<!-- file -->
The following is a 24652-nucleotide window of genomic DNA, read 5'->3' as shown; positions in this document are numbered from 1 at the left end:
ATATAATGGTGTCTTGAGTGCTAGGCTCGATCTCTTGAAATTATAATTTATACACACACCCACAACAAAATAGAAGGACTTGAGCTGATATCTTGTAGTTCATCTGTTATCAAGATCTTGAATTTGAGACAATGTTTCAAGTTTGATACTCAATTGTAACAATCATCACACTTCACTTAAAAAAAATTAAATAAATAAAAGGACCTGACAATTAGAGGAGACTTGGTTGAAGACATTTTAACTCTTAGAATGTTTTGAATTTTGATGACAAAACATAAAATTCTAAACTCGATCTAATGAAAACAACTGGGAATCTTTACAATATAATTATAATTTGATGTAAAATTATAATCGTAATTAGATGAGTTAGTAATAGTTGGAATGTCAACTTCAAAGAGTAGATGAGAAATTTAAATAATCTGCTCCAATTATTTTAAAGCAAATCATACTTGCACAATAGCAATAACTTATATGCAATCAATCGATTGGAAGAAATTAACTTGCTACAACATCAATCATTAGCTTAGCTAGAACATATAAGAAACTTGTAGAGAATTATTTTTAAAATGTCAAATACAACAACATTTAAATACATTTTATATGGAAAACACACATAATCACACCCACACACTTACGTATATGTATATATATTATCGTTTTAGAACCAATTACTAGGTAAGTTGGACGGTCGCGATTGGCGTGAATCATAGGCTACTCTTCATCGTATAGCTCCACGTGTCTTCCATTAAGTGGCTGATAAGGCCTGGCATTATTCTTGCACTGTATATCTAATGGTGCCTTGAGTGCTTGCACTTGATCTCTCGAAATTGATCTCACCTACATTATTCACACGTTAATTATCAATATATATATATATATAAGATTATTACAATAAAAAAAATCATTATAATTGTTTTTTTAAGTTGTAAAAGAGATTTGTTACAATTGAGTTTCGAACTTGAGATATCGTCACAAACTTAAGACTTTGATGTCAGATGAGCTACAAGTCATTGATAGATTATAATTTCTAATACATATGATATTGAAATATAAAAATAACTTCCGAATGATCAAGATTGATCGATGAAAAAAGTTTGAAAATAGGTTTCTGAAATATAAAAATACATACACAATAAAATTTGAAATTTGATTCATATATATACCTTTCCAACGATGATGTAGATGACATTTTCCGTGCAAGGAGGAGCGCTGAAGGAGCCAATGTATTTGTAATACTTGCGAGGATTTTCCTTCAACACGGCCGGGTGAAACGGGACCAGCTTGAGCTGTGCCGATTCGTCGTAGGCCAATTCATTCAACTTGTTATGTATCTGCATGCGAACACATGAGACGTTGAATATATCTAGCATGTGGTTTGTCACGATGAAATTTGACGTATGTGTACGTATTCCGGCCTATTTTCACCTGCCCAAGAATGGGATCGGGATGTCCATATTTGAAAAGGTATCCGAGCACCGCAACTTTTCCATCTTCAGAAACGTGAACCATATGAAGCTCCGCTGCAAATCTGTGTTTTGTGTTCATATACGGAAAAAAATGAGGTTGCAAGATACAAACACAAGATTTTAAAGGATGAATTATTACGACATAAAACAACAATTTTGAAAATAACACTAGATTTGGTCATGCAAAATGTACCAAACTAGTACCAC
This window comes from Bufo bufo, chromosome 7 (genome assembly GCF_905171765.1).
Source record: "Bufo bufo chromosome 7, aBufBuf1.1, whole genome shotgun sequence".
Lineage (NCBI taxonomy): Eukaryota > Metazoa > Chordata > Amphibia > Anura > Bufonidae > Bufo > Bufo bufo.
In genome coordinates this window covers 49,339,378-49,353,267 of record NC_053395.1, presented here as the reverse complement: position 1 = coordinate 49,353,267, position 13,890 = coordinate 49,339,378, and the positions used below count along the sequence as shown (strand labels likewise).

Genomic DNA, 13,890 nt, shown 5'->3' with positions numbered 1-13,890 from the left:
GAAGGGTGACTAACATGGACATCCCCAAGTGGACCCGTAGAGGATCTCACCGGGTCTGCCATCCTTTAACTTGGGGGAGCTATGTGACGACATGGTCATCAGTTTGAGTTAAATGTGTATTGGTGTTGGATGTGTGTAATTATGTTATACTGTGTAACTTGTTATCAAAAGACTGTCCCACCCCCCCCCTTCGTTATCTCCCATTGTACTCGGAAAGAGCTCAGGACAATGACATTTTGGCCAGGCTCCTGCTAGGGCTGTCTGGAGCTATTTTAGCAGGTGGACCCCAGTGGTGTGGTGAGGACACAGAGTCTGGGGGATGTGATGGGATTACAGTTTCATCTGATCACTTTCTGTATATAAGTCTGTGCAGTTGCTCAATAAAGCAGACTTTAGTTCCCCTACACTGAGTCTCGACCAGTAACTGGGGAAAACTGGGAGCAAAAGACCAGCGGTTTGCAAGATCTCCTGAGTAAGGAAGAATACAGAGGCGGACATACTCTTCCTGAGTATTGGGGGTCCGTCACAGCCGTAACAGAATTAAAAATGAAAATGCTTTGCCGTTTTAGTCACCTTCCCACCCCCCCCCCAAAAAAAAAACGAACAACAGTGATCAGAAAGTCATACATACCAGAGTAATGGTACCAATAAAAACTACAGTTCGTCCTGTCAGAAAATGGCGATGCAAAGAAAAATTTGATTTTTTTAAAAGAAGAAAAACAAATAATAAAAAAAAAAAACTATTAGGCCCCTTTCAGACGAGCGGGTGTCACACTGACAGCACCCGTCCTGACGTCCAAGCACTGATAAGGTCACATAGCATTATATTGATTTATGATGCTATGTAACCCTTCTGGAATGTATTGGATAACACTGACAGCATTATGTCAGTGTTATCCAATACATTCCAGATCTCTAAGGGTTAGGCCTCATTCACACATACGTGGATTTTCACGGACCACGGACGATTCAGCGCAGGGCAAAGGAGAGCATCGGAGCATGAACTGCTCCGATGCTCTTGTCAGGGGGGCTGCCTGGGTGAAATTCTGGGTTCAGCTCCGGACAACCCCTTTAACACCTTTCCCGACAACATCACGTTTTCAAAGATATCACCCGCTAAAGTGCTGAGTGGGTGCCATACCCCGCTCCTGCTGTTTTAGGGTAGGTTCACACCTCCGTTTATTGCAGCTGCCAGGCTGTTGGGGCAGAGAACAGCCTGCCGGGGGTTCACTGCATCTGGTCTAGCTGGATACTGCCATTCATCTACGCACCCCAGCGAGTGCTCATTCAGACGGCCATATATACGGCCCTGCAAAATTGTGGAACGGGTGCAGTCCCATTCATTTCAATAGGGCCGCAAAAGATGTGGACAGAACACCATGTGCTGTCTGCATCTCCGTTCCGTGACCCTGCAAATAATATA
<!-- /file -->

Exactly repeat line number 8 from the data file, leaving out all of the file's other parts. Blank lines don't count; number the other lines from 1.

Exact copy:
GAAGGGTGACTAACATGGACATCCCCAAGTGGACCCGTAGAGGATCTCACCGGGTCTGCCATCCTTTAACTTGGGGGAGCTATGTGACGACATGGTCATCAGTTTGAGTTAAATGTGTATTGGTGTTGGATGTGTGTAATTATGTTATACTGTGTAACTTGTTATCAAAAGACTGTCCCACCCCCCCCCTTCGTTATCTCCCATTGTACTCGGAAAGAGCTCAGGACAATGACATTTTGGCCAGGCTCCTGCTAGGGCTGTCTGGAGCTATTTTAGCAGGTGGACCCCAGTGGTGTGGTGAGGACACAGAGTCTGGGGGATGTGATGGGATTACAGTTTCATCTGATCACTTTCTGTATATAAGTCTGTGCAGTTGCTCAATAAAGCAGACTTTAGTTCCCCTACACTGAGTCTCGACCAGTAACTGGGGAAAACTGGGAGCAAAAGACCAGCGGTTTGCAAGATCTCCTGAGTAAGGAAGAATACAGAGGCGGACATACTCTTCCTGAGTATTGGGGGTCCGTCACAGCCGTAACAGAATTAAAAATGAAAATGCTTTGCCGTTTTAGTCACCTTCCCACCCCCCCCCCAAAAAAAAAACGAACAACAGTGATCAGAAAGTCATACATACCAGAGTAATGGTACCAATAAAAACTACAGTTCGTCCTGTCAGAAAATGGCGATGCAAAGAAAAATTTGATTTTTTTAAAAGAAGAAAAACAAATAATAAAAAAAAAAAACTATTAGGCCCCTTTCAGACGAGCGGGTGTCACACTGACAGCACCCGTCCTGACGTCCAAGCACTGATAAGGTCACATAGCATTATATTGATTTATGATGCTATGTAACCCTTCTGGAATGTATTGGATAACACTGACAGCATTATGTCAGTGTTATCCAATACATTCCAGATCTCTAAGGGTTAGGCCTCATTCACACATACGTGGATTTTCACGGACCACGGACGATTCAGCGCAGGGCAAAGGAGAGCATCGGAGCATGAACTGCTCCGATGCTCTTGTCAGGGGGGCTGCCTGGGTGAAATTCTGGGTTCAGCTCCGGACAACCCCTTTAACACCTTTCCCGACAACATCACGTTTTCAAAGATATCACCCGCTAAAGTGCTGAGTGGGTGCCATACCCCGCTCCTGCTGTTTTAGGGTAGGTTCACACCTCCGTTTATTGCAGCTGCCAGGCTGTTGGGGCAGAGAACAGCCTGCCGGGGGTTCACTGCATCTGGTCTAGCTGGATACTGCCATTCATCTACGCACCCCAGCGAGTGCTCATTCAGACGGCCATATATACGGCCCTGCAAAATTGTGGAACGGGTGCAGTCCCATTCATTTCAATAGGGCCGCAAAAGATGTGGACAGAACACCATGTGCTGTCTGCATCTCCGTTCCGTGACCCTGCAAATAATATA